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I Tried 6 Store-Bought Burgers & This Is the Best for Summer Grilling

The mission: to find the best-tasting, most dependable, most fool-proof burger for summer.
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There's nothing like a freshly grilled burger in the summertime. You love how it hisses when the cool patty first hits the sizzling metal grate. You love the rousing aroma as the smoke wafts through the air. But, most of all, you love that rich beefy taste, especially when it's perfectly charred outside but still pink and juicy inside. Quick! Grab a napkin before that juice dribbles down your chin.

Hamburgers are the second most popular grilled food in America, ranking only behind steak, according to Statista. It's one of the quintessential flavors of the season.

Last summer, I visited several of my favorite grocery stores—Costco, Trader Joe's, Whole Foods, and Wegmans, among others—in search of the most tantalizing, top-quality burger patties available for outdoor grilling. This year, I returned to the same retailers to see how my options had changed and whether the same brands could match or even outdo their previous grilling performances.

My local Costco doesn't sell fresh pre-made patties, so I again opted for the massive five-pound bag of frozen Kirkland Signature Grass-Fed Beef Patties. For a proper comparison, I also grabbed a pack of similarly frozen grass-fed beef patties from Whole Foods. Additionally, I rounded up four packages of fresh patties, including two specialty offerings from name-brand butchers, which are both available from various retailers. Then, I grilled each variety multiple times, according to the directions on the package, to ensure the most accurate result possible.

Burger taste test
Kirkland Grass Fed Beef Patties (upper left), Wegmans' 100% Grass Fed Angus Patties (lower right)Jeremy Mack/Eat This, Not That!

The mission: to find the best-tasting, most dependable, most fool-proof burger for summer. That last part is especially important, because when grilling season is in full swing, and your backyard is overrun with warm-weather revelers, the last thing you need is a finicky foodstuff that requires your undivided attention. This is your barbecue, after all, and you deserve to have a little fun, too.

Dust off the ol' grill-master apron and break out your trusty spatula, as I reveal the latest results of this store-bought burger taste-test. Here's how each brand fared, ranked in descending order from my least favorite to the overall best burger for summer grilling.

Whole Foods Market Organic 100% Grass-Fed Beef Burger

A previously frozen burger patty from Whole Foods Market, fresh off the grill and served on a bun
Photo: Chris Shott/Eat This, Not That!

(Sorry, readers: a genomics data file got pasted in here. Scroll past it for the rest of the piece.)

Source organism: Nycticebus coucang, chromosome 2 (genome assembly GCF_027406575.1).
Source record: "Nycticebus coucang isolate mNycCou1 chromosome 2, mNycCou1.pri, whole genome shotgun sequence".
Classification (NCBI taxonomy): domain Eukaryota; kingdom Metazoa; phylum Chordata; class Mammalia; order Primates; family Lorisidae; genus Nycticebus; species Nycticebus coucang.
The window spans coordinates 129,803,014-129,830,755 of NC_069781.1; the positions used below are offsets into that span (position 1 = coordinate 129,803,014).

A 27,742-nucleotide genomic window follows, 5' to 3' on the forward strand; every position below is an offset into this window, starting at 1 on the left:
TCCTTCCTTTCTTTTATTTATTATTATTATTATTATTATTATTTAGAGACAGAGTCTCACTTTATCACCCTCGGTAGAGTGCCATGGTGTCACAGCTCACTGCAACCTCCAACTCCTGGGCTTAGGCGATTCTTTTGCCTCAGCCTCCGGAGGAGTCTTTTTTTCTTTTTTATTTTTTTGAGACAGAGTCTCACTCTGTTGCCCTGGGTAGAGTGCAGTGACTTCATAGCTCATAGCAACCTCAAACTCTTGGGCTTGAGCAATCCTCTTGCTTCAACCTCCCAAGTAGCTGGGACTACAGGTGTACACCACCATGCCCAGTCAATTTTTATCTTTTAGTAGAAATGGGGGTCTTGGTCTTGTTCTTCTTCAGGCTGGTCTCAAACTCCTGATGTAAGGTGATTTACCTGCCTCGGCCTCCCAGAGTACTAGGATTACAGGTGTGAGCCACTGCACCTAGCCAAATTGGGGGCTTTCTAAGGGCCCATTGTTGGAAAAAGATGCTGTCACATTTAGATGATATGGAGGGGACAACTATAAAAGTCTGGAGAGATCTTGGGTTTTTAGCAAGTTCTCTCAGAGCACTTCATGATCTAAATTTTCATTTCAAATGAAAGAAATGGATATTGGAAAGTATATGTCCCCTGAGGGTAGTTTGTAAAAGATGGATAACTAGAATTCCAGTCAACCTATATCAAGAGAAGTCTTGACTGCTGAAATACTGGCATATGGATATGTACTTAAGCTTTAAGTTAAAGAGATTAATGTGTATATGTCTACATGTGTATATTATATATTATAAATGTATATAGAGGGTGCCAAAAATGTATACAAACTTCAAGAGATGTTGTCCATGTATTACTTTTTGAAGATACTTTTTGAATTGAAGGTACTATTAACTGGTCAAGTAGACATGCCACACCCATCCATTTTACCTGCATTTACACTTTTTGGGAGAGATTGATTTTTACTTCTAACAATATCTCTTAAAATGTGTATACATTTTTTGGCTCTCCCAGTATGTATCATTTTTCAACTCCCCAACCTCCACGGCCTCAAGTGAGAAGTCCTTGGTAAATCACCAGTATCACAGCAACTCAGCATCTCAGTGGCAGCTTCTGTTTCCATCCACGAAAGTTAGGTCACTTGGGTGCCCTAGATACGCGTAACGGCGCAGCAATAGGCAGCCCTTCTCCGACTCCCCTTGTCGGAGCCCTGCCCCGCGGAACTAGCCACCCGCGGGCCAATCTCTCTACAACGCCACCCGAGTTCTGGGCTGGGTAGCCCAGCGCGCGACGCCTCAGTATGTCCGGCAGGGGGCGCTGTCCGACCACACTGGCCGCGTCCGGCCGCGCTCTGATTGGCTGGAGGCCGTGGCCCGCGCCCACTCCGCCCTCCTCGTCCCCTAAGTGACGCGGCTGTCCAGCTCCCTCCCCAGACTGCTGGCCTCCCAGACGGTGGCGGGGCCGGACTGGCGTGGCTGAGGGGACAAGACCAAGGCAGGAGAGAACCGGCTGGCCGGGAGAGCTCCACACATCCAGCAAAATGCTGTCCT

Nutrition: (Per 1 Patty)
Calories: 290
Fat: 23 g (Saturated Fat: 9 g, Trans Fat: 1.5 g)
Sodium: 75 mg
Carbs: 0 g (Fiber: 0 g, Sugar: 0 g)
Protein: 19 g

Whole Foods now offers its own brand of frozen patties, made from organic 100% grass-fed beef. Much like the Organic Meat Co. variety that I picked up from the Amazon-owned grocer's freezer last year, this one pound-pack carries both USDA organic and animal welfare certifications and comes from cattle raised without antibiotics or hormones, according to the package. Yet it also comes at a slightly cheaper price tag than the prior brand of $8.49.

The look: These 4-ounce patties are slender, compact, and oblong. They come out of the package so solid that you're directed to run under cold water for 5 minutes to separate them. But they cook up quick and the modest size matches up perfectly with your standard hamburger bun.

The taste: Perfectly palatable with a nicely charred exterior. The center is solidly brown and the meat is tightly compressed, offering a firm but relatively easy-to-chew bite. These would make a fine option to keep in the freezer for spur-of-the-moment grilling, but your regularly scheduled backyard cookouts probably deserve an even beefier option this summer.

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Kirkland Signature 100% Grass-Fed Beef Patty

A previously frozen Kirkland Signature grass-fed beef patty, fresh off the grill and served on a bun
Photo: Chris Shott/Eat This, Not That!
Nutrition: (Per 1 Patty)
Calories: 380
Fat: 30 g (Saturated Fat: 11 g, Trans Fat: 2 g)
Sodium: 100 mg
Carbs: 0 g (Fiber: 0 g, Sugar: 0 g)
Protein: 26 g

Costco sells several kinds of burgers under its house brand Kirkland Signature, including regular ground beef, lean, and sirloin options. I chose the grass-fed beef patties for so many reasons. They come in a party-friendly, 5-pound bag, containing 15 pre-made patties, for $24.99.

The look: Despite being stuck in cold storage for who knows how long, the burgers still retained their proper pink hue. And they are much bigger than Whole Foods' frozen patties at a third of a pound each and a half-inch thick.

The taste: These burgers came off the grill nicely charred and tasty enough, albeit a little chewy and less juicy than fresh patties. "You can tell it's frozen," one of my fellow tasters commented last summer. That sentiment still rings true today.

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Trader Joe's Butcher Shop Ground Beef Patty

A cooked burger patty from Trader Joe's served on a bun
Photo: Chris Shott/Eat This, Not That!
Nutrition: (Per 1 Patty)
Calories: 290
Fat: 23 g (Saturated Fat: 9 g, Trans Fat: 1.5 g)
Sodium: 75 mg
Carbs: 0 g (Fiber: 0 g, Sugar: 0 g)
Protein: 19 g

I've had good luck in the past with strip steaks from Trader Joe's, so I was eager to try the specialty retailer's fresh ground beef patties last summer. Despite rising beef prices, these burgers have held steady since then, ringing up at $6.49. The label indicates a 80% lean-20% fat ratio, which is pretty common among the various burger brands out there.

The look: Of all the fresh patties I tested, these were the smallest, weighing about 4 ounces each and measuring a half-inch thick, leaving them perhaps more vulnerable to overcooking.